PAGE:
I have a huge oracle test database whose size is more than 100 GB. I want to export only 1% of all the data and import it into my local database to have a local replica of that application. Is it possible in oracle 11g?

  • Do you want a random sampling from each table? Or do you need a referentially correct 1% sample? So, if you choose a particular child row from among the 1% of rows from the child table, must the parent row be chosen from the parent table as well? If you choose the parent do you need to choose all the child rows (and grandchild rows)? Or are you fine missing some of the child rows (i.e. you pull order 123 and some number of order lines for 123 but not all of them)? Depending on the answers, this is probably not something export and import are designed for. Mar 11, 2014 at 23:57
  • As Justin says, I imagine you need referential integ. Do you know the data?
    – Philᵀᴹ
    Mar 12, 2014 at 0:34
  • Yes, I know the data. It must be referential. The exported data should be valid with all the relations. Mar 12, 2014 at 0:51

1 Answer 1


You can add a where clause to each table to filter rows exported:


However your referential integrity will not be maintained by this method, because the export is done per-object and filters are applied in the same way. You will need to either be very precise in how you define each where clause, which will make the export slow, or clean up the data afterwards by deleting any orphaned rows.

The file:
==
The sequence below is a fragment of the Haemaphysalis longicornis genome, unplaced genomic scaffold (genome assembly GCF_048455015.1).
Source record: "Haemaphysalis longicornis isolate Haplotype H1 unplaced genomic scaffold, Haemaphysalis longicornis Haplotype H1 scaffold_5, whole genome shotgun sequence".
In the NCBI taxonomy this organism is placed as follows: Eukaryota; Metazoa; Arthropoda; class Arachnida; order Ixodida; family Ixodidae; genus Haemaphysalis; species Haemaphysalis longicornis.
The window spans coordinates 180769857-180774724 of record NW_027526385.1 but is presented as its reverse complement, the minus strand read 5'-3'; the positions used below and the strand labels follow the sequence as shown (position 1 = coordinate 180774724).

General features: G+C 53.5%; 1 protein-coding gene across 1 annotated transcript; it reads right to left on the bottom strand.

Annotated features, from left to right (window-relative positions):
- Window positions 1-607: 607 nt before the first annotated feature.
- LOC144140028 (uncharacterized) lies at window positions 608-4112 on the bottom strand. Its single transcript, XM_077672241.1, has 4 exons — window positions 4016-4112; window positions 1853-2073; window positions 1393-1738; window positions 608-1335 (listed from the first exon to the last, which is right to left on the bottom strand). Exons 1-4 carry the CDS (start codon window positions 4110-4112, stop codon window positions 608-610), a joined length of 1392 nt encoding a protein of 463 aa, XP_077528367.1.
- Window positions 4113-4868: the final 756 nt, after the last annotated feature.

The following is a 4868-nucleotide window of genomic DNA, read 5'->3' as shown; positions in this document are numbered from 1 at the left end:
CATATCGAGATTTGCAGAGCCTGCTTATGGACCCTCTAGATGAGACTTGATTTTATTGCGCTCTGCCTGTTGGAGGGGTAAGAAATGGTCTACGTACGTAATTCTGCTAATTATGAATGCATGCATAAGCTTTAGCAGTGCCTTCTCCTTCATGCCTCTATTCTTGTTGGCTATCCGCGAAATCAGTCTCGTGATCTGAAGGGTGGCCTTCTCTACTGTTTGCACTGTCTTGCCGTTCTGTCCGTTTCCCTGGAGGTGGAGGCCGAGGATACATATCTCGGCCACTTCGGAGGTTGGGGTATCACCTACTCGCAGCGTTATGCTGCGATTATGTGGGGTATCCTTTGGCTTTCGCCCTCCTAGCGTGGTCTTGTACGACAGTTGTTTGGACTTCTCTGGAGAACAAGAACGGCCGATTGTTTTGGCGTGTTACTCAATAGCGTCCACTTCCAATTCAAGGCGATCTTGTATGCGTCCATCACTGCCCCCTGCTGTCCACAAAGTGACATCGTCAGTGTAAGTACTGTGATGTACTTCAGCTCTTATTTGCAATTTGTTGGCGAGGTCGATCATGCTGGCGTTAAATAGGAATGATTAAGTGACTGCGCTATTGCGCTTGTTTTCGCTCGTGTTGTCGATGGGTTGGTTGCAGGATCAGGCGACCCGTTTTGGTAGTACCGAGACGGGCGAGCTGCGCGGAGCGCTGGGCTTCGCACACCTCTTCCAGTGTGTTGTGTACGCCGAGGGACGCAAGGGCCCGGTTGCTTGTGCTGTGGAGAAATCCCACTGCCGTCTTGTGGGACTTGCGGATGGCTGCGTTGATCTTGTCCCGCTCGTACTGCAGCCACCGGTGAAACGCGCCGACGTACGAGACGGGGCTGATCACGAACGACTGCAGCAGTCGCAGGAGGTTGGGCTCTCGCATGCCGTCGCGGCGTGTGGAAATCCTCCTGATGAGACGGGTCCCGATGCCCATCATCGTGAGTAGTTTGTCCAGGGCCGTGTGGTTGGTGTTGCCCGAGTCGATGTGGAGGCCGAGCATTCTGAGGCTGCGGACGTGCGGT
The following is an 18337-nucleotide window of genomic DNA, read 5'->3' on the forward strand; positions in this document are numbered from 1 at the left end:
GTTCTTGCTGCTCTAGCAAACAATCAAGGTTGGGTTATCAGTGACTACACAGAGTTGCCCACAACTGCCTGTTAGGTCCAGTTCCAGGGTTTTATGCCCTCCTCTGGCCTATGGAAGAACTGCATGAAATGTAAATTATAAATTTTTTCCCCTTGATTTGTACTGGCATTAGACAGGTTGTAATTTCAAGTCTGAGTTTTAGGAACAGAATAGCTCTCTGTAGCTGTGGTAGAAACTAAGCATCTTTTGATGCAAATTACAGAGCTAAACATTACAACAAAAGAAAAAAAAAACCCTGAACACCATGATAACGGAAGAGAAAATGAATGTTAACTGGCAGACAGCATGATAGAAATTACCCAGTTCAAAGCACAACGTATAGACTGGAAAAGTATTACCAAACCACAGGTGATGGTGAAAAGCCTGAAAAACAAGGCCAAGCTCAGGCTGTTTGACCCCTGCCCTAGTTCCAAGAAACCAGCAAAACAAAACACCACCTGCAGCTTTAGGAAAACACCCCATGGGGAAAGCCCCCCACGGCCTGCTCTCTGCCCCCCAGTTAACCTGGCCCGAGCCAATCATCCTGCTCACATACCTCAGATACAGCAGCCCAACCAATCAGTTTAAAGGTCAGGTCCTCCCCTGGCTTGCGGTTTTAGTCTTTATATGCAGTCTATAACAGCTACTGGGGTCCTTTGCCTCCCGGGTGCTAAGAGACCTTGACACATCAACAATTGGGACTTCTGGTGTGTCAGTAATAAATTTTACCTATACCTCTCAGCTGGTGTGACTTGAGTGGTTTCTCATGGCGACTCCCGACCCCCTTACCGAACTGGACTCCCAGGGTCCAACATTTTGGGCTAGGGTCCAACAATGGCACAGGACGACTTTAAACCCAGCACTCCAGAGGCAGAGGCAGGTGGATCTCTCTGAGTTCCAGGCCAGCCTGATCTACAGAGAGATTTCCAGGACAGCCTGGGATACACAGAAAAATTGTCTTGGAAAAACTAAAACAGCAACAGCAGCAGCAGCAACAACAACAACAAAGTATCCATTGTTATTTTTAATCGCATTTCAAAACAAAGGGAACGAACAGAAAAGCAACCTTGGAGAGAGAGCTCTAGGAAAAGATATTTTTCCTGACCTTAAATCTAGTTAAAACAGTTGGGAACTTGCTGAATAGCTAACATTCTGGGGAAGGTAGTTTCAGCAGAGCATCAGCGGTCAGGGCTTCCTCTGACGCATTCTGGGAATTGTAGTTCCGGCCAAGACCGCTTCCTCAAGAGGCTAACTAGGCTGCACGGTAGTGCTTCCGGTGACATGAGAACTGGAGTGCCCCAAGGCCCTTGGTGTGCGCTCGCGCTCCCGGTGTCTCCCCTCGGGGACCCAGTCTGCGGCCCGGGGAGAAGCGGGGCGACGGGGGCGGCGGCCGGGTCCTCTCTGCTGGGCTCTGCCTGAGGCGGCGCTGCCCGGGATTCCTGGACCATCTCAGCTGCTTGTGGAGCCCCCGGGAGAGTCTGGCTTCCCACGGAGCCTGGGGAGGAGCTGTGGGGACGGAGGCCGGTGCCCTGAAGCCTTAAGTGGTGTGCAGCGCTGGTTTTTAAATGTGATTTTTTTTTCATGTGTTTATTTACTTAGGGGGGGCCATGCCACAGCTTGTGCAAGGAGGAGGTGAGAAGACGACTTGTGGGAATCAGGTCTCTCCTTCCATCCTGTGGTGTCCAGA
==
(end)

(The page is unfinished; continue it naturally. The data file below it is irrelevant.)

I would recommend creating a new schema in the same database and copying a chunk of the data into that, while maintaining the integrity during the copy. Then export the new schema.

  • Thanks for link to great feature of expdp. I suppose good usage would be: Query=”where rownum < SOME_VALUE order by 1" to get also ordering probably by PRIMARY Key.
    – rtbf
    Mar 12, 2014 at 13:42
  • I don't think you will get stable set of rows with this query. I would recommend using MOD function (assuming that primary key is integer): Query="where mod(key,100) = 0" would get you 1% of rows.
    – sjk
    Mar 12, 2014 at 13:51
  • But I have more than 1500 tables in my database and the data is very complex and huge. Mar 13, 2014 at 19:17

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